A Model of Christian Spirit

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Ever since John Winthrop’s famous “city upon a hill” sermon aboard the Arbella in 1630, it’s been tough to separate religion from the spirit of America’s founding. Indeed, IMG_2733_Spiritual_Out-of_Focus_300some say the evangelical movement of the mid-eighteenth century known as The First Great Awakening played a key role in America’s strive for independence.1 And don’t think the whole “separation of Church and State” thing in the Constitution came about because the Founding Fathers felt the First Great Awakening was a tad too much. I’ll remind you the whole purpose of the First Great Awakening was to rebel against the Church of England and to recognize broader religious freedom. This is the very philosophy embodied by our constitution.

Our focus in this chapter, though, isn’t the First Great Awakening, but the Second Great Awakening. The Second Great Awakening began in 1790 and lasted for about 50 years. It featured traveling preachers leading revival camps where “hundreds and sometimes thousands of people would gather for miles around in wilderness encampment for four days to a week.”2 One such preacher was Charles Finney, who, from September 1830, through June 1831, led various revival campaigns3 in Rochester, Buffalo and “the intermediate towns between there.”4 And what facilitated this travel? Why, none other Continue Reading “A Model of Christian Spirit”

The Miracle of Limestone Hill

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To anyone born and raised in Lackawanna, the stern threat, “You better behave or I’ll send you to Father Baker’s” remains forever burned into one’s ears. It turns out, IMG_2524_OLV_Dome_300chances are that same phrase remains forever burned in the ears of a child raised by someone born in Lackawanna. Like mine.

I can definitely see my grandmother shouting this phrase at my uncles when they were kids. The effect was no doubt the same on them as it was on me when my mother tried using it. Actually, it probably wasn’t the same. By the time I was old enough to realize the truth behind “Father Baker’s,” it looked just like the school it was. The orphanage of my uncles’ youth had been torn down before I was born.

To me, though, Father Baker’s wasn’t the school, it was the church and the amazing story Continue Reading “The Miracle of Limestone Hill”

Seeds of a New Movement

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The Erie Canal made Buffalo. Joseph Dart made Buffalo memorable.

Through Joseph Ellicott and the establishment of Greater Western New York west of the Genesee River, we’ve seen the importance of the canal from before it was even drawn up. We’ve witnessed how its opening paved the way for the creation of America’s first tourist destination – Niagara Falls. We’ll discover in a few chapters how it allowed our region to become ground zero for Continue Reading “Seeds of a New Movement”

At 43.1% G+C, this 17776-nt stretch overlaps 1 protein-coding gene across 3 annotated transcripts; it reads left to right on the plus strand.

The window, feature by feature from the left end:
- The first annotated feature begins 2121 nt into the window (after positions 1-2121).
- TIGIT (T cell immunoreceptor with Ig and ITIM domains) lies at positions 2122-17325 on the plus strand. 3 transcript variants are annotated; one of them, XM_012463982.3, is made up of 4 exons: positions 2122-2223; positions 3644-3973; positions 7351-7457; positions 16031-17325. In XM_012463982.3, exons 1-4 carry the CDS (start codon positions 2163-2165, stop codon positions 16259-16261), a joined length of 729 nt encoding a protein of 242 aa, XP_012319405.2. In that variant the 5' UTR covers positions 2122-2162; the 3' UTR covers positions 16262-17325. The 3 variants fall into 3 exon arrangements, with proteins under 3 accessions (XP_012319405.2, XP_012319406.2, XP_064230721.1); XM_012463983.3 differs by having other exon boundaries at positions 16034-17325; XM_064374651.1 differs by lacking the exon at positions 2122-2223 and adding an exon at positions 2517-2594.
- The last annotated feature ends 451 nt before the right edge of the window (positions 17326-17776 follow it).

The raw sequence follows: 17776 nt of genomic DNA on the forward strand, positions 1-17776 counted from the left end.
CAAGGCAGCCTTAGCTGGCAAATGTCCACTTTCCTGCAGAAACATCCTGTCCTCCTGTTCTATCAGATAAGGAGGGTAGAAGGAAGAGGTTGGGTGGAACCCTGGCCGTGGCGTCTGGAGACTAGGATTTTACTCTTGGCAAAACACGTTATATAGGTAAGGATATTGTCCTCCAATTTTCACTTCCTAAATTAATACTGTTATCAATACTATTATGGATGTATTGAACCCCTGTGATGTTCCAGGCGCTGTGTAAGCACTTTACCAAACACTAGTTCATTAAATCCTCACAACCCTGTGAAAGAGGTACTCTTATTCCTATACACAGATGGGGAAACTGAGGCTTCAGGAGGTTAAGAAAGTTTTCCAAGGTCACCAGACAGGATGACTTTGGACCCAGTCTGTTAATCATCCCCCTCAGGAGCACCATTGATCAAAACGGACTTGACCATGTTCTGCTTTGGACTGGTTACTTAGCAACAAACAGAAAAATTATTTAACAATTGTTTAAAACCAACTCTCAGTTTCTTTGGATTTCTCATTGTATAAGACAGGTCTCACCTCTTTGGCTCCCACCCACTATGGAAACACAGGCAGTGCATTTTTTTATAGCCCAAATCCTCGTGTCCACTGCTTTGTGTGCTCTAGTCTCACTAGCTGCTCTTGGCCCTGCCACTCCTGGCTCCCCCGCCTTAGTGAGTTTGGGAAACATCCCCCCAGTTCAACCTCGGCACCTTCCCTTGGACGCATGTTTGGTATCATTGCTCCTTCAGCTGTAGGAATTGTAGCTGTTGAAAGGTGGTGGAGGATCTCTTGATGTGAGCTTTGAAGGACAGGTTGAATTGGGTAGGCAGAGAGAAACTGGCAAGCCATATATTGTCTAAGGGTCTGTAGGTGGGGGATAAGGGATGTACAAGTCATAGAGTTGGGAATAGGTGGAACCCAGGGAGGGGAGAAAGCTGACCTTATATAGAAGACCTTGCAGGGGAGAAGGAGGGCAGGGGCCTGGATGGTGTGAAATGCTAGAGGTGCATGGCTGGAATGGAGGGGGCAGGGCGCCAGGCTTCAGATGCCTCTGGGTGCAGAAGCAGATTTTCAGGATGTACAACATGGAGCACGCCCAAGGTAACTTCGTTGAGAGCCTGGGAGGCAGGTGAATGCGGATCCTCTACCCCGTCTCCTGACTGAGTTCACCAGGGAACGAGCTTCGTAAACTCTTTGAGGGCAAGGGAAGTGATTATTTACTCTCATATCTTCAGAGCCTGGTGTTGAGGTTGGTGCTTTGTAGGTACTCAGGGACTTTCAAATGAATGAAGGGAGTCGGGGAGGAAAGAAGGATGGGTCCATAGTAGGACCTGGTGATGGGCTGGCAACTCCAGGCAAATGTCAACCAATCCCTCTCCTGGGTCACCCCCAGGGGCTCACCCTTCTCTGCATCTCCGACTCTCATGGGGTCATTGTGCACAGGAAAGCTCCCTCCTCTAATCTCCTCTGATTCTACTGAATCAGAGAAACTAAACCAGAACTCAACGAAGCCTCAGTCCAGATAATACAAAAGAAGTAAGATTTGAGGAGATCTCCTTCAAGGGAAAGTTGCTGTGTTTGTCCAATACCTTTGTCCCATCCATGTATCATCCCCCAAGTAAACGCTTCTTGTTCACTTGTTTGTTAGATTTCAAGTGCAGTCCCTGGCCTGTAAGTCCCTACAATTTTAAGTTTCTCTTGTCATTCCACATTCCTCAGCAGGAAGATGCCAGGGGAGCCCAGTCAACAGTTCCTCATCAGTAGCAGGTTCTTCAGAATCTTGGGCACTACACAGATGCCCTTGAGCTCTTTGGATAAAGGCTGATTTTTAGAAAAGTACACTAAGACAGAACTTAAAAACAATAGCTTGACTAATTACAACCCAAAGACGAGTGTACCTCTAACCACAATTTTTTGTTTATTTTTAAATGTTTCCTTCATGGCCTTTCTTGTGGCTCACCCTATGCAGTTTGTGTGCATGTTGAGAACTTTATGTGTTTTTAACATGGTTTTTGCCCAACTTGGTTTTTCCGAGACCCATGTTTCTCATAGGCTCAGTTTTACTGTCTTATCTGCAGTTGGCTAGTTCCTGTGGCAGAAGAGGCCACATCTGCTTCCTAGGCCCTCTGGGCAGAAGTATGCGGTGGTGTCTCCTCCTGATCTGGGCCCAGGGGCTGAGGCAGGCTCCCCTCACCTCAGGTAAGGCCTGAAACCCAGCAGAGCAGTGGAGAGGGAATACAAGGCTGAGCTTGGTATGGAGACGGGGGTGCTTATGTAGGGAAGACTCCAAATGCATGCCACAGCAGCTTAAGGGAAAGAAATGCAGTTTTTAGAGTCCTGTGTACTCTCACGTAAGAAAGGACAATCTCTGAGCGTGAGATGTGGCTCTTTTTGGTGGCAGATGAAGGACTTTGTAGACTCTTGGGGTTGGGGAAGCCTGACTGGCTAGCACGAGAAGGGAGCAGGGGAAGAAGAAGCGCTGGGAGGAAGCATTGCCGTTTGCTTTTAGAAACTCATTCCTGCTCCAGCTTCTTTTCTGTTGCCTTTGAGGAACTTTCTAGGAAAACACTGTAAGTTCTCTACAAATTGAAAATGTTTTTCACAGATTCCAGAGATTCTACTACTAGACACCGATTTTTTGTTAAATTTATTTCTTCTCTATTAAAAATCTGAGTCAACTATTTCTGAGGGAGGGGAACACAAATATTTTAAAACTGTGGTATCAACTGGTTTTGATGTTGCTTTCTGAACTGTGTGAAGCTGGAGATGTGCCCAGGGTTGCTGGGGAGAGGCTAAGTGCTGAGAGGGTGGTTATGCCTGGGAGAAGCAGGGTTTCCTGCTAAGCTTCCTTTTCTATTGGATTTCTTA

A Bridge Too Quiet

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I never understood the lure of trains. Don’t get me wrong. I love trains. I just can’t figure out why. I mean, I was born at the dawn of the Space Age, watched Star Trek when it was still on the air and followed NASA’s lunar program with diligent pride. Heck, I even majored in physics and astronomy, served on the Strasenburgh Planetarium’s 40th Anniversary Task Force and created an official astronomy outreach project (AstronomyTop100.com) that received the official endorsement of the United Nations during the International Year of Astronomy in 2009.

Many were the times when I thought I was finally done with trains. But, like the mob to Continue Reading “A Bridge Too Quiet”

Postcard Perfect, In Any Season

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On July 4th, 1928, nearly three years after the opening of the Erie Canal, Charles Carroll, 91 years old and the last surviving signer of the Declaration of Independence, turned over the first shovel of dirt, marking the beginning of construction of the Baltimore and Ohio Railroad, America’s first railroad.1 With this single action, the Erie Canal’s death notice had been signed. Even before the B&O was created, the Mohawk and Hudson Railroad was incorporated in New York on April 17th, 1826, less than six months after Governor Dewitt Clinton dedicated the grand opening of his “ditch.”2 Ironically, the purpose of the Mohawk and Hudson was to compete with the Erie Canal. When New York’s railroad finally managed to finance itself, (delayed financing allowed the B&O to be constructed first), it could be built. Completed a year later in August, 1831,3 it took less than an hour to travel the 17-mile rail line compared to the all-day meandering 40-mile segment of the Erie Canal it replaced.4 The name of the steam locomotive to make this first run: none other than Continue Reading “Postcard Perfect, In Any Season”

The Magician Reveals His Real Trick